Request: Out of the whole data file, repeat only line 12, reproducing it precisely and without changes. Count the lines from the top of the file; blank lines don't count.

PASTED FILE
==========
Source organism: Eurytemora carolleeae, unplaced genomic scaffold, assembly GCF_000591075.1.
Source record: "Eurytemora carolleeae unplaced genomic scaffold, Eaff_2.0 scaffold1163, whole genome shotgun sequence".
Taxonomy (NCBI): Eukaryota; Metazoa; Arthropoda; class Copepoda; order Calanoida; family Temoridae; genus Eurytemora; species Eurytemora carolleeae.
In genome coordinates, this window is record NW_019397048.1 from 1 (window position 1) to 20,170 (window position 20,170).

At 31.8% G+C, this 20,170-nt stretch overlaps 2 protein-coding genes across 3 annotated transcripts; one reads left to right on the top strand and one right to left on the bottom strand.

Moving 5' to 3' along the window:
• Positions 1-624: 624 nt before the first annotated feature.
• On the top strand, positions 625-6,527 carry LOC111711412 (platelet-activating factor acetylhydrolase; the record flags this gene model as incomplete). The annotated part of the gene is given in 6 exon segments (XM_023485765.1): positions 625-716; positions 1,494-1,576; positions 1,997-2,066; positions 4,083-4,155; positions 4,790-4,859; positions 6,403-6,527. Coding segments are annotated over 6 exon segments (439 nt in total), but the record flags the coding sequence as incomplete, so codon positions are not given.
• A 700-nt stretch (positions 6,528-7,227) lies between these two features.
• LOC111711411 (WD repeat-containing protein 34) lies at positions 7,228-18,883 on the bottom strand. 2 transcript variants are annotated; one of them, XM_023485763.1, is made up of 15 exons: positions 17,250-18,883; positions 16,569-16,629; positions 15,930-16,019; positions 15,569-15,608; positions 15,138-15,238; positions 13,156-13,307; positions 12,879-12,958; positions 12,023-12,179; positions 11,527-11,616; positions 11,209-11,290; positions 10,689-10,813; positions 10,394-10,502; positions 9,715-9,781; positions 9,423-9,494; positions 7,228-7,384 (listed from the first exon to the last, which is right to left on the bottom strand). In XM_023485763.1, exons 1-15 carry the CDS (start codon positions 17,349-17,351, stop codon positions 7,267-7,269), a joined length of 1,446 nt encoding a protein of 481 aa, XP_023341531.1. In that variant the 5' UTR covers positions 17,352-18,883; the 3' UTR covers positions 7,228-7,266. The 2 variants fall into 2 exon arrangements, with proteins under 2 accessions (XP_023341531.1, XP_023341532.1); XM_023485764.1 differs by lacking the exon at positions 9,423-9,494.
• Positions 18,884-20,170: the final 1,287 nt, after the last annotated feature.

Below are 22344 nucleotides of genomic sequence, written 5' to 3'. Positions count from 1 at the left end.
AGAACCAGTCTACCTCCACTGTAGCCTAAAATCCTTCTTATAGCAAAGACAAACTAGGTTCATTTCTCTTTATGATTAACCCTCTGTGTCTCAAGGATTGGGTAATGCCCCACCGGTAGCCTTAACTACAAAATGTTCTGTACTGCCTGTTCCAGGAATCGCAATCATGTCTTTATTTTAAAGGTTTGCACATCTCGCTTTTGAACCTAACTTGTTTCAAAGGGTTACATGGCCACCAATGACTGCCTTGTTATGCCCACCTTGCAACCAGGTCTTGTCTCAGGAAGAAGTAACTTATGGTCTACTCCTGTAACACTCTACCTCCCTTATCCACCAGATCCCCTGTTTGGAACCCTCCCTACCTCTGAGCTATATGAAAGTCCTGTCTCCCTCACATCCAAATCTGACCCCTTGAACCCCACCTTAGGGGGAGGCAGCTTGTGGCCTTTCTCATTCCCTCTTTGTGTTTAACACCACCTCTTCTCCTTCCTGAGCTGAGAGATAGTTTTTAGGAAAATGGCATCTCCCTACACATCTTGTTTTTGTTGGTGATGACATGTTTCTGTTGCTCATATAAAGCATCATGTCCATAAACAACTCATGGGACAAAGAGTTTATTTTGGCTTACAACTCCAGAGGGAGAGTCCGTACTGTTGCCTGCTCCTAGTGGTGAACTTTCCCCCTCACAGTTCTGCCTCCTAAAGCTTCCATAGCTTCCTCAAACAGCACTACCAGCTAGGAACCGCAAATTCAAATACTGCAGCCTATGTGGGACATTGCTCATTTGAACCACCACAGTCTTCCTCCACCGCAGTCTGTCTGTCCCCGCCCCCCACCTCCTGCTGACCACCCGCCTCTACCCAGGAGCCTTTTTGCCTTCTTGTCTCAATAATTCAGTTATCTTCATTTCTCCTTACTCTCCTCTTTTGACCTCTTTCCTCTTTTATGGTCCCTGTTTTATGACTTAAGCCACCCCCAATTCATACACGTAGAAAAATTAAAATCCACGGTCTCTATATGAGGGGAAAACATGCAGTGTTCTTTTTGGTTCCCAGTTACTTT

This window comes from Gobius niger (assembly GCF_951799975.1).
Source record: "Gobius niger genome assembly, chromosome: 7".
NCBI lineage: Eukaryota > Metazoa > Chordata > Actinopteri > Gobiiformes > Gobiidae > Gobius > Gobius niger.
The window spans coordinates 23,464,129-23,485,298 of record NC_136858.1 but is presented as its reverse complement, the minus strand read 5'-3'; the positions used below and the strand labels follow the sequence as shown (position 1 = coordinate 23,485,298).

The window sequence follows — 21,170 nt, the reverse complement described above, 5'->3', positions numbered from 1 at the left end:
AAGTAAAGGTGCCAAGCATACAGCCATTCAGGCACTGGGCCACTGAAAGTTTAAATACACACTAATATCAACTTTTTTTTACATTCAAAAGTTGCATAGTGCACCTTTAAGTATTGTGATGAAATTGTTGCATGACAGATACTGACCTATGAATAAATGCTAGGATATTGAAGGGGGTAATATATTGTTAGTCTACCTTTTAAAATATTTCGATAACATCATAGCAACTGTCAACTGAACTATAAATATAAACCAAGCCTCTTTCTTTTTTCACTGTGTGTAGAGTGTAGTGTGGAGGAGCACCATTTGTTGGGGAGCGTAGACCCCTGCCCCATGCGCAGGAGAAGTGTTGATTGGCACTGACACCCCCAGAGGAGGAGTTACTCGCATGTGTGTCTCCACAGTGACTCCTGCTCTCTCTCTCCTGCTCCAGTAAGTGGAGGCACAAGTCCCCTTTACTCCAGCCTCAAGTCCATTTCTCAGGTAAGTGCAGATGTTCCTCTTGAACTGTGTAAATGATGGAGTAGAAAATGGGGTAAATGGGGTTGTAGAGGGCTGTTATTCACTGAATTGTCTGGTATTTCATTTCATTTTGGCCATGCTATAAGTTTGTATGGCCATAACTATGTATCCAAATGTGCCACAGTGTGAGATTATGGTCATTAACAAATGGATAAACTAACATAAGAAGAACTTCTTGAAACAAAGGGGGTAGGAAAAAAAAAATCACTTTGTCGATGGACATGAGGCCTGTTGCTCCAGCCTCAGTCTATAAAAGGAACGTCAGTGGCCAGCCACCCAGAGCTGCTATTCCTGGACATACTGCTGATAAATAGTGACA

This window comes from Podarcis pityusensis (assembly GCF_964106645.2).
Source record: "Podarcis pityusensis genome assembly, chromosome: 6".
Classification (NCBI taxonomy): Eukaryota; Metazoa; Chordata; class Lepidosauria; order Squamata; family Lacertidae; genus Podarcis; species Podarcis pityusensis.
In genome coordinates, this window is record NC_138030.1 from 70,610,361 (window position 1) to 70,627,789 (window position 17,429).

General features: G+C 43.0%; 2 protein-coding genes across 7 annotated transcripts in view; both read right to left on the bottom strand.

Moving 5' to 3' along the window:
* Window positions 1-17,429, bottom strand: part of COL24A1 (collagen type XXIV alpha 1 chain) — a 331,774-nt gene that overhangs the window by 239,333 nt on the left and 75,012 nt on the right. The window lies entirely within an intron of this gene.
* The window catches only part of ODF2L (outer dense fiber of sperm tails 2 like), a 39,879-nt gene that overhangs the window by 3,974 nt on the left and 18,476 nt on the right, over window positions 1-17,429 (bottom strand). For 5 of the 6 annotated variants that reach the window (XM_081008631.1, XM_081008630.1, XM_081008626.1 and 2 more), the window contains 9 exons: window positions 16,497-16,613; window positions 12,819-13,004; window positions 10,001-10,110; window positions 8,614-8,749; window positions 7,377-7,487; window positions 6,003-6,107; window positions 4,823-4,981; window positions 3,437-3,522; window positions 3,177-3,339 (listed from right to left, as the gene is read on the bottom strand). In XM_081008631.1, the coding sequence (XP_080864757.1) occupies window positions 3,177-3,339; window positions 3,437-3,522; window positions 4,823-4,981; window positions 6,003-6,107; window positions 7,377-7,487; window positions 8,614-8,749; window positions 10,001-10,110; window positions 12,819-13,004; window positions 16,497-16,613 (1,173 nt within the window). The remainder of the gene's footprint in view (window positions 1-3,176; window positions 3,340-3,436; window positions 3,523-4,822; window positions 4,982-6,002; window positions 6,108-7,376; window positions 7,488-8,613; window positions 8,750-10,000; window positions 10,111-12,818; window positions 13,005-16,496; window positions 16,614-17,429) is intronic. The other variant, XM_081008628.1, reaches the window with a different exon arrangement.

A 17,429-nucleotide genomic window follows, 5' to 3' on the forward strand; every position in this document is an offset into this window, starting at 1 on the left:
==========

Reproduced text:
Below are 22344 nucleotides of genomic sequence, written 5' to 3'. Positions count from 1 at the left end.